The number of Google hits and books published does not qualify as scientific research, and neither does the incredible anticipative interest so far in the feminist horror, ten-episode, drama series “A Handmaids Tale” (Series Premiere April 30), but it does indicate that the feminist conversation is persistently growing and that the plot is thickening.

Looking at electoral politics, it appears that feminist philosophy is trending around the world. In February, Sweden in many ways one-upped us all when it declared itself to be the first feminist government in the world. Not long after, Sweden’s Foreign Affairs Minister Margot Wallström delivered the first “feminist foreign policy” in the world.

Pew surveys show that even in Trump’s neo-liberal, Republican America, the vast majority of voters across the political spectrum are in favour of gender equality and equity.

In the private sector, we find that corporations, where performance depends on unleashing human potential, are increasingly working toward gender balance. And those that are not are increasingly being compelled to step it up by securities regulators and government-imposed quota programs. As the business case argument goes, gender equality just makes good business sense.

We also find that many companies these days are marketing products as “feminist” products, also known as marketplace feminism. While it’s something I personally disdain, the fact that feminism is today something that sells versus repels is also an indicator of how perception has changed. 

This Is Great But…

Clearly, people today are re-embracing feminist philosophy. And ergo, so are politicians and companies, especially the corporate sector. However, when we look at how feminism is being adopted in these realms, there is growing concern that feminism is being seen as a simple numerical representation by gender or as a good business case for increasing profits and growing economies.

Is this what feminism is really all about? Making more money and getting more votes?

Embracing the Bigger Opportunity

“Their Game, Your Goal” by LiisBeth feature artist, Anne-Marie Hood

This month’s newsletter illustration (above) by LiisBeth artist Anne-Marie Hood is entitled “Their Game, Your Goal.” She explains: “A game of darts requires focus and skill. The point is to win, just like in traditional patriarchal practice. But what would happen if we approached the board with a different goal in mind? What doors would open? Which ones would close? What skills would we need to develop to change systems? What kind of darts might have the greatest effect?”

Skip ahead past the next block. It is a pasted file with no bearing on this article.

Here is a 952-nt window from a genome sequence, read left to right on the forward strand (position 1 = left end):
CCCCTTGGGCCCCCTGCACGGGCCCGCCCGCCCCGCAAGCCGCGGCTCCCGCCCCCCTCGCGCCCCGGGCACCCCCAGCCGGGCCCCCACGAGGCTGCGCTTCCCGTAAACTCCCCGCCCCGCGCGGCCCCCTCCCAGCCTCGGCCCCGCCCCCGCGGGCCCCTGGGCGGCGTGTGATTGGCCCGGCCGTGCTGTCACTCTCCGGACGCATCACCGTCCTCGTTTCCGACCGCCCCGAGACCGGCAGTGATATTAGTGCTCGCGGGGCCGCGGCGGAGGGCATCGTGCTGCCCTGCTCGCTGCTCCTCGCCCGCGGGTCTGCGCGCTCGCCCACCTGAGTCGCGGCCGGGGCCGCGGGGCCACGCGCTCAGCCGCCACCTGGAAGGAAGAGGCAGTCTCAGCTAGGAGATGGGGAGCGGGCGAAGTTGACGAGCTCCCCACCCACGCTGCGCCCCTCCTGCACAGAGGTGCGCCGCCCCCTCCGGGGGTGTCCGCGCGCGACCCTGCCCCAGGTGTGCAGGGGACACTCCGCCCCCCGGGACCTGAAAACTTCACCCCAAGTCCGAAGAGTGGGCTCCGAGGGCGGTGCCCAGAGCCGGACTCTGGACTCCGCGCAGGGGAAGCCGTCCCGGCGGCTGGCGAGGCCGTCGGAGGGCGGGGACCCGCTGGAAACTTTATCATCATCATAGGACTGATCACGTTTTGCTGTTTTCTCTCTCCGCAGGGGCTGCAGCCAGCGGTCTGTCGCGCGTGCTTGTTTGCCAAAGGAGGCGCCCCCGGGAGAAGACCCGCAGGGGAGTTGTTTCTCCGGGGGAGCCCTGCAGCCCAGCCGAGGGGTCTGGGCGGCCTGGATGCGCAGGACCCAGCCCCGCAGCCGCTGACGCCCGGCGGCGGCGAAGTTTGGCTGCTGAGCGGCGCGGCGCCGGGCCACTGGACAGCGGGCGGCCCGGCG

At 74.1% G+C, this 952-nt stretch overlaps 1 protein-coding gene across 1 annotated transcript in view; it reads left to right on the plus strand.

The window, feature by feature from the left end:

Hood points out that feminism is about more than labour force participation rates or the number of skirts (or pantsuits) at the boardroom table. Feminism actually represents a much larger opportunity; it creates conversations that shift our collective consciousness, changing the way we think about the world, organize work, design new ventures, orient our economy, and view each other. Feminisms of all kinds (and there are many) help us envision a whole new set of possibilities, which results in stronger communities, resilient economies, healthy environments, and futures that articulate different forms of being and belonging—placing the well-being of people and the planet at the centre. Mainstream feminism envisions a true balance between feminine and masculine forces within each one of us, within society, and within nature.

In other words, a feminist utopian future looks a lot different than our current reality.

For game designer and writer Naomi Alderman, a feminist-informed future is “a world where neither gender nor sex are destiny. It’s not a world where anything is ‘taken’ from anyone—it’s one where everyone’s possibilities are enlarged.”

Lois Wilson, a feminist scholar and author, characterizes one feminist utopian vision¹ as a just and equitable world where “those on the edge and those at the centre walk together and indeed join hands to create a new reality.” In this utopia, there is no growing gap between the rich and the poor. They are understood as two sides of the same coin, as connectional rather two unconnected realities. To separate them is to put the affluent in a lifeboat and all others into the sea. This ideal imagines a more just and equitable economic order globally that does not impact women negatively; imagine a community—a world—in which the world’s spending priorities are changed, where other feminist visions for a better future include one where we “embrace nurturing and integrative power,” one where everyone is safe and secure, and one where the environment is fully restored.

Based on these ideas about what a feminist-informed future looks like, it seems today’s emphasis on fixing the representation gap is a sort of first-responder feminism—totally necessary, but not the final destination. Yes, it’s a good thing. But it does not challenge the status quo regarding how we live and work on this planet.  

How to Create a Whole New World?

It is also unlikely that any politician or government can lead this type of challenge to the existing systems and still remain in office. In the end, deep cultural and systems change is up to each one of us. Revolutionary thinking and social change comes from the edges of society, not its contented centre.

I, for one, am grateful that Justin Trudeau is bringing the feminist conversation back into the mainstream light, that this has encouraged many to rediscover its ideological value and relevance today, and that he has put at least some money behind his words. But I don’t expect him or his government to do all the work.  

It’s really up to us.

Footnotes and additional reading:

¹ Margrit Eichler et al., 2002, Feminist Utopias: Re-Visioning Our Futures, Inanna Publications, Toronto, ON

Entrepreneurs by Choice; Activists By Necessity: LiisBeth Newsletter, May 2, 2016

The Visceral, Woman-Centric Horror of The Handmaid’s Tale: The Atlantic, April 25, 2017